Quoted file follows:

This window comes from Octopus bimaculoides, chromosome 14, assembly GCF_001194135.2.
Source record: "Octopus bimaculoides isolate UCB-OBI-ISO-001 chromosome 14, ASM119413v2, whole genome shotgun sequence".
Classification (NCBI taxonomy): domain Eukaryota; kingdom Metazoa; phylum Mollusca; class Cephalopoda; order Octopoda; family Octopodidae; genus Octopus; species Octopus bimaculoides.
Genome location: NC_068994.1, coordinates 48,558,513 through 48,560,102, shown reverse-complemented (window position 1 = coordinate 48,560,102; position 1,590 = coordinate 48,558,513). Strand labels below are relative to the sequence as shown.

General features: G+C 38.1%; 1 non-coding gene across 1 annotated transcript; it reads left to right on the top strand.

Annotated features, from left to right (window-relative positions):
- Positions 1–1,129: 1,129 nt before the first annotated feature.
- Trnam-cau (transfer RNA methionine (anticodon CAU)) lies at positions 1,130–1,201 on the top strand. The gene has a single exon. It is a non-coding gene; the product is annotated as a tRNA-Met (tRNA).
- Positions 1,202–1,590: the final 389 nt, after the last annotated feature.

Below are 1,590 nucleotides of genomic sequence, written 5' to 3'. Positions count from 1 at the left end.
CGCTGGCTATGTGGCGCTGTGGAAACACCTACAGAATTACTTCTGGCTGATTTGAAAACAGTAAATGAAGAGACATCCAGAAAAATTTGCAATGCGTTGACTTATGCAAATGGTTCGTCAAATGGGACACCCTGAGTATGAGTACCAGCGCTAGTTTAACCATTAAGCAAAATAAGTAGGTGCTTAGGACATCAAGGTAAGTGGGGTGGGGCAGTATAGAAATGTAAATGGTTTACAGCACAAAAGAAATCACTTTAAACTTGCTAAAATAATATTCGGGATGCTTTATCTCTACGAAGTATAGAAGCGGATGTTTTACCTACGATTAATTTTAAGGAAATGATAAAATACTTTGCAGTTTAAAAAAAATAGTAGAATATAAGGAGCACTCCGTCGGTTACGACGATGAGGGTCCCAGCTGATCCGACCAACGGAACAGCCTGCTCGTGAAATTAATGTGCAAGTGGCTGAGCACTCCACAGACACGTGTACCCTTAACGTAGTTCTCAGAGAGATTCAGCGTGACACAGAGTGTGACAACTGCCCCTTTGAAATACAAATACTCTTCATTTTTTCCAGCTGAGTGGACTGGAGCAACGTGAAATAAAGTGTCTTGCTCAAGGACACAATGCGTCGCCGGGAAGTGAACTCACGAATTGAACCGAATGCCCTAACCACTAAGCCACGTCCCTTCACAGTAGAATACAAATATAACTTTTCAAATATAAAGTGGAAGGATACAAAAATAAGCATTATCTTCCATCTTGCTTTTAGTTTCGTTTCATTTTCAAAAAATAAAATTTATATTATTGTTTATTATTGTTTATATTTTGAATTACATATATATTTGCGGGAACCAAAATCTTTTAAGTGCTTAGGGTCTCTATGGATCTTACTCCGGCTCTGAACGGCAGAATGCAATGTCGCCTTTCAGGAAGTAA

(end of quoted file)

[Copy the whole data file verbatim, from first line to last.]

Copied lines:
This window comes from Octopus bimaculoides, chromosome 14, assembly GCF_001194135.2.
Source record: "Octopus bimaculoides isolate UCB-OBI-ISO-001 chromosome 14, ASM119413v2, whole genome shotgun sequence".
Classification (NCBI taxonomy): domain Eukaryota; kingdom Metazoa; phylum Mollusca; class Cephalopoda; order Octopoda; family Octopodidae; genus Octopus; species Octopus bimaculoides.
Genome location: NC_068994.1, coordinates 48,558,513 through 48,560,102, shown reverse-complemented (window position 1 = coordinate 48,560,102; position 1,590 = coordinate 48,558,513). Strand labels below are relative to the sequence as shown.

General features: G+C 38.1%; 1 non-coding gene across 1 annotated transcript; it reads left to right on the top strand.

Annotated features, from left to right (window-relative positions):
- Positions 1–1,129: 1,129 nt before the first annotated feature.
- Trnam-cau (transfer RNA methionine (anticodon CAU)) lies at positions 1,130–1,201 on the top strand. The gene has a single exon. It is a non-coding gene; the product is annotated as a tRNA-Met (tRNA).
- Positions 1,202–1,590: the final 389 nt, after the last annotated feature.

Below are 1,590 nucleotides of genomic sequence, written 5' to 3'. Positions count from 1 at the left end.
CGCTGGCTATGTGGCGCTGTGGAAACACCTACAGAATTACTTCTGGCTGATTTGAAAACAGTAAATGAAGAGACATCCAGAAAAATTTGCAATGCGTTGACTTATGCAAATGGTTCGTCAAATGGGACACCCTGAGTATGAGTACCAGCGCTAGTTTAACCATTAAGCAAAATAAGTAGGTGCTTAGGACATCAAGGTAAGTGGGGTGGGGCAGTATAGAAATGTAAATGGTTTACAGCACAAAAGAAATCACTTTAAACTTGCTAAAATAATATTCGGGATGCTTTATCTCTACGAAGTATAGAAGCGGATGTTTTACCTACGATTAATTTTAAGGAAATGATAAAATACTTTGCAGTTTAAAAAAAATAGTAGAATATAAGGAGCACTCCGTCGGTTACGACGATGAGGGTCCCAGCTGATCCGACCAACGGAACAGCCTGCTCGTGAAATTAATGTGCAAGTGGCTGAGCACTCCACAGACACGTGTACCCTTAACGTAGTTCTCAGAGAGATTCAGCGTGACACAGAGTGTGACAACTGCCCCTTTGAAATACAAATACTCTTCATTTTTTCCAGCTGAGTGGACTGGAGCAACGTGAAATAAAGTGTCTTGCTCAAGGACACAATGCGTCGCCGGGAAGTGAACTCACGAATTGAACCGAATGCCCTAACCACTAAGCCACGTCCCTTCACAGTAGAATACAAATATAACTTTTCAAATATAAAGTGGAAGGATACAAAAATAAGCATTATCTTCCATCTTGCTTTTAGTTTCGTTTCATTTTCAAAAAATAAAATTTATATTATTGTTTATTATTGTTTATATTTTGAATTACATATATATTTGCGGGAACCAAAATCTTTTAAGTGCTTAGGGTCTCTATGGATCTTACTCCGGCTCTGAACGGCAGAATGCAATGTCGCCTTTCAGGAAGTAA